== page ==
1. It’s too close to call
With Israelis headed to the polls today, the race remains tight. Israeli Prime Minister Benjamin Netanyahu’s Likud party is trailing Isaac Herzog’s centre-left Zionist Union by a few percentage points and is expected to come in second. Five of six polls released Friday gave Zionist Union a four-seat lead, commanding 24 to 26 seats in the next Knesset compared to Likud’s 20 to 22 seats. A sixth poll, from the Israeli news site Walla, showed Zionist Union with a two-seat margin over Likud, 25 to 23.
Netanyahu, who sailed to a comfortable victory in the last election, in 2013, has been hit hard on Israel’s high cost of living, a festering housing crisis and his handling of relations with the United States and the Iranian nuclear threat. Herzog has built his campaign on those attacks, but a perceived dearth of charisma has kept him from widening his lead in the polls.
More importantly, neither Likud nor Zionist Union are slated to get more than a quarter of the Knesset’s 120 seats. To become prime minister, someone will have to cobble together a majority coalition. Which is why …
2. Tuesday’s winner might not be the party with the most votes
This isn’t a two-way race. It’s an 11-way race. And the winner isn’t the party with the most votes, but the one that can unite several smaller parties together into a governing coalition. In 2009, Netanyahu became prime minister even though Likud came in second on Election Day.
Eleven parties are expected to get the minimum 3.25 per cent of votes needed to enter the Knesset. They range from the Arab-Israeli Joint List to the staunchly leftist Meretz to the Sephardi haredi Shas to the pro-settler Jewish Home. About half are right-wing or religious, and have historically caucused with Likud. The other half are left-wing, centrist or Arab-Israeli.
3. There’s usually a surprise on election night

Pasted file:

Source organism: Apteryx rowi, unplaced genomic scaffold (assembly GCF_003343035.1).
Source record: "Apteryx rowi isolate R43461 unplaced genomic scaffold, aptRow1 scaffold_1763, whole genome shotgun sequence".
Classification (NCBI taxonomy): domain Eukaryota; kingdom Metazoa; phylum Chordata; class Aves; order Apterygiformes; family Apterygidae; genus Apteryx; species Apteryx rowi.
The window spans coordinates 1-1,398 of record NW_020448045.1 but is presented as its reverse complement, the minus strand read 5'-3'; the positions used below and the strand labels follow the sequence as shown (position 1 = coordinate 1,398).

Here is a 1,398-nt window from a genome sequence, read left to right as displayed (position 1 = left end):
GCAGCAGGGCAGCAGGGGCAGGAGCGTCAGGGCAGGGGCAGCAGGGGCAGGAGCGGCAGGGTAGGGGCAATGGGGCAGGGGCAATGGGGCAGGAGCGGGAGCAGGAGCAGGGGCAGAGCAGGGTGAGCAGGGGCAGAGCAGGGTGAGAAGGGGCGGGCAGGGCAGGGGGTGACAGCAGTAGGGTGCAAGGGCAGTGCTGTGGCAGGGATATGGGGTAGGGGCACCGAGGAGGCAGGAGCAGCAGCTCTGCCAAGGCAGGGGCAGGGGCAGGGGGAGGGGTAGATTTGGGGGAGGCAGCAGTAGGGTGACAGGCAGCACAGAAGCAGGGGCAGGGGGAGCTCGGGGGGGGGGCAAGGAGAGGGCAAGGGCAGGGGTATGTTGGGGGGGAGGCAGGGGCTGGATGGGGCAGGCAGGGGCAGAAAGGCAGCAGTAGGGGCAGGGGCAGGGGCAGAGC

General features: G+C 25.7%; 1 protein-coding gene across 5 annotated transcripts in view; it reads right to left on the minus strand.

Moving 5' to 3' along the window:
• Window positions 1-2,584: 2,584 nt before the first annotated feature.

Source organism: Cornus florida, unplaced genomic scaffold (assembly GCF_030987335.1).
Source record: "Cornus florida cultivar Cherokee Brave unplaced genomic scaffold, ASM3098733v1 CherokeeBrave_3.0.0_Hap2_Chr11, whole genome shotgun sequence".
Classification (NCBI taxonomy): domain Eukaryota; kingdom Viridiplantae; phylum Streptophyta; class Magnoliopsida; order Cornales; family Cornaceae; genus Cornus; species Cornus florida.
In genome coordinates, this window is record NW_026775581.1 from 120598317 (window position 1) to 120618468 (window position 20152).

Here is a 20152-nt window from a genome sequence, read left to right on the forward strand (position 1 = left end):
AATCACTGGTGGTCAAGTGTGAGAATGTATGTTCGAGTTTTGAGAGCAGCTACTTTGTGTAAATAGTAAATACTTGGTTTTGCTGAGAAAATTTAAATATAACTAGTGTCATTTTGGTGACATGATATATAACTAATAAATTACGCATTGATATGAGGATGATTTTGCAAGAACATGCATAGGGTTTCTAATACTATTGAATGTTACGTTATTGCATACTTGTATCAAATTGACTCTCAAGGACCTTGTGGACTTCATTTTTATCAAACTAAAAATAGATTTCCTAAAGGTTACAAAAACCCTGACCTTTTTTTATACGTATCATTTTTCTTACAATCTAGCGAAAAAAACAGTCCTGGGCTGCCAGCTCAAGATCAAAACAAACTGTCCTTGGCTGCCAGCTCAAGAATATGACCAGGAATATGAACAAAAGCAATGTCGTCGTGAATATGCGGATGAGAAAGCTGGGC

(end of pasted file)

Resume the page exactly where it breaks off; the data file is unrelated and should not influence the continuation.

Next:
Polls have been pretty stable for the past couple of months, but that doesn’t mean we know how the vote will come out. Up to one quarter of voters, according to some surveys, are undecided. And in the past few elections, many of those voters have swung to a party that ends up doing much better than predicted.
In 2013, that party was Yesh Atid, which polled at 12 or 13 seats ahead of the election and won 19. In 2009, it was the centrist Kadima, which won 28 after polling at 23, coming in first place (but then sitting in the opposition). In 2006, it was the little-known Pensioners’ Party, which ran away with seven seats that mostly came from protest votes. If voters do deliver a surprise, it could catapult an unexpected party to newfound prominence and complicate the coalition math for both Herzog and Netanyahu.
4. Expect the Arab-Israeli party, the Joint List, to make a splash
A law raising the vote threshold last year forced the four Arab parties – from the Islamist Ta’al to the Arab-Jewish communist Hadash – to unite into the Joint List. Unification turned the Joint List into a major political force that appears poised to galvanize Arab-Israelis – who usually have comparatively lower voter turnout than Israeli Jews – to go to the polls. [As of 11:30 a.m. Tuesday it was reported that Arab voter turnout was at 10 per cent, as opposed to three per cent in 2013.]
The Joint List is polling in third place and might receive as many as 15 seats tomorrow.
The Joint List has vowed to sit in the opposition no matter what, but it could still influence who forms the next government by preventing the right-wing from garnering a 61-seat majority. That scenario could lead Zionist Union and Likud to create a unity government, which would make the Joint List the biggest opposition party.
5. We’ll know who the next prime minister is only a few weeks from now
Unlike Canadian elections, in which a clear candidate (usually) emerges victorious, today is just one phase of a drawn-out process in Israel. After the votes come in, parties will unite behind their preferred prime minister no matter who came in first. Israel’s president will then select the party leader with the largest supporting bloc to form a government.
The chosen leader gets up to two months to form a majority coalition, an often unpredictable process in which deals are cut and ministries and other influential posts doled out. In 2013, elections in late January yielded a coalition only in mid-March, even though Netanyahu won by a wide margin. Pundits are predicting a Netanyahu re-election because the right-wing bloc may again win a majority – even if Likud itself comes in second. But with a couple parties staying mum on which candidate they support, it’s impossible to know how the race is going to play out.